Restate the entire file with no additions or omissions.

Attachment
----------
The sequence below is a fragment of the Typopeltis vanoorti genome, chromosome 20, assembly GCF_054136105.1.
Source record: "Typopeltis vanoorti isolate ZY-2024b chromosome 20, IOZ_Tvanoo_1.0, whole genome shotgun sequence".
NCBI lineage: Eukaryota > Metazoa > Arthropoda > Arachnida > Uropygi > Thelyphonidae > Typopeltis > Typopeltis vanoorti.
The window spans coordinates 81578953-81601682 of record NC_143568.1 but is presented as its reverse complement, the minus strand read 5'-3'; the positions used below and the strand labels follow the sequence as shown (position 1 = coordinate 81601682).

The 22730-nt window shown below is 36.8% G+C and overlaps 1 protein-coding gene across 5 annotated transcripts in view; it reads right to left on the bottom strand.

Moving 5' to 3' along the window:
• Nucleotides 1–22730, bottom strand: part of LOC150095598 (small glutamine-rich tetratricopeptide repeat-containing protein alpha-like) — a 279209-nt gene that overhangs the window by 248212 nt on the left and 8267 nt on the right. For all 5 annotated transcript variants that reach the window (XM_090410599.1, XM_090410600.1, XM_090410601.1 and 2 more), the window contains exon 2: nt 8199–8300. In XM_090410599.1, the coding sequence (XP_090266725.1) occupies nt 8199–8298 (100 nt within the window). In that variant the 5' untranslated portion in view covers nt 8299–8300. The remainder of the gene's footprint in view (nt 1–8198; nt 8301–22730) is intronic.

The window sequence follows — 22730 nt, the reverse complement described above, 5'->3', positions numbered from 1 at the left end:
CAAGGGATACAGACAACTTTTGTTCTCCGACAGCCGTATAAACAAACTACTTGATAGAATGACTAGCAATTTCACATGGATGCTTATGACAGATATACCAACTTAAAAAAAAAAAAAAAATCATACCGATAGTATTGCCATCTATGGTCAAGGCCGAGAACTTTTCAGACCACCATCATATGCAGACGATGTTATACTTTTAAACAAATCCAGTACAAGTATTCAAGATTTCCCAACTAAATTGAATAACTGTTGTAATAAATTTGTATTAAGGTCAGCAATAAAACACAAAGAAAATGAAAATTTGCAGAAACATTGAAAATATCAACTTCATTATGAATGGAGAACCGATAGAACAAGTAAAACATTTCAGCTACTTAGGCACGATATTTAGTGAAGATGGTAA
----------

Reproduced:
The sequence below is a fragment of the Typopeltis vanoorti genome, chromosome 20, assembly GCF_054136105.1.
Source record: "Typopeltis vanoorti isolate ZY-2024b chromosome 20, IOZ_Tvanoo_1.0, whole genome shotgun sequence".
NCBI lineage: Eukaryota > Metazoa > Arthropoda > Arachnida > Uropygi > Thelyphonidae > Typopeltis > Typopeltis vanoorti.
The window spans coordinates 81578953-81601682 of record NC_143568.1 but is presented as its reverse complement, the minus strand read 5'-3'; the positions used below and the strand labels follow the sequence as shown (position 1 = coordinate 81601682).

The 22730-nt window shown below is 36.8% G+C and overlaps 1 protein-coding gene across 5 annotated transcripts in view; it reads right to left on the bottom strand.

Moving 5' to 3' along the window:
• Nucleotides 1–22730, bottom strand: part of LOC150095598 (small glutamine-rich tetratricopeptide repeat-containing protein alpha-like) — a 279209-nt gene that overhangs the window by 248212 nt on the left and 8267 nt on the right. For all 5 annotated transcript variants that reach the window (XM_090410599.1, XM_090410600.1, XM_090410601.1 and 2 more), the window contains exon 2: nt 8199–8300. In XM_090410599.1, the coding sequence (XP_090266725.1) occupies nt 8199–8298 (100 nt within the window). In that variant the 5' untranslated portion in view covers nt 8299–8300. The remainder of the gene's footprint in view (nt 1–8198; nt 8301–22730) is intronic.

The window sequence follows — 22730 nt, the reverse complement described above, 5'->3', positions numbered from 1 at the left end:
CAAGGGATACAGACAACTTTTGTTCTCCGACAGCCGTATAAACAAACTACTTGATAGAATGACTAGCAATTTCACATGGATGCTTATGACAGATATACCAACTTAAAAAAAAAAAAAAAATCATACCGATAGTATTGCCATCTATGGTCAAGGCCGAGAACTTTTCAGACCACCATCATATGCAGACGATGTTATACTTTTAAACAAATCCAGTACAAGTATTCAAGATTTCCCAACTAAATTGAATAACTGTTGTAATAAATTTGTATTAAGGTCAGCAATAAAACACAAAGAAAATGAAAATTTGCAGAAACATTGAAAATATCAACTTCATTATGAATGGAGAACCGATAGAACAAGTAAAACATTTCAGCTACTTAGGCACGATATTTAGTGAAGATGGTAA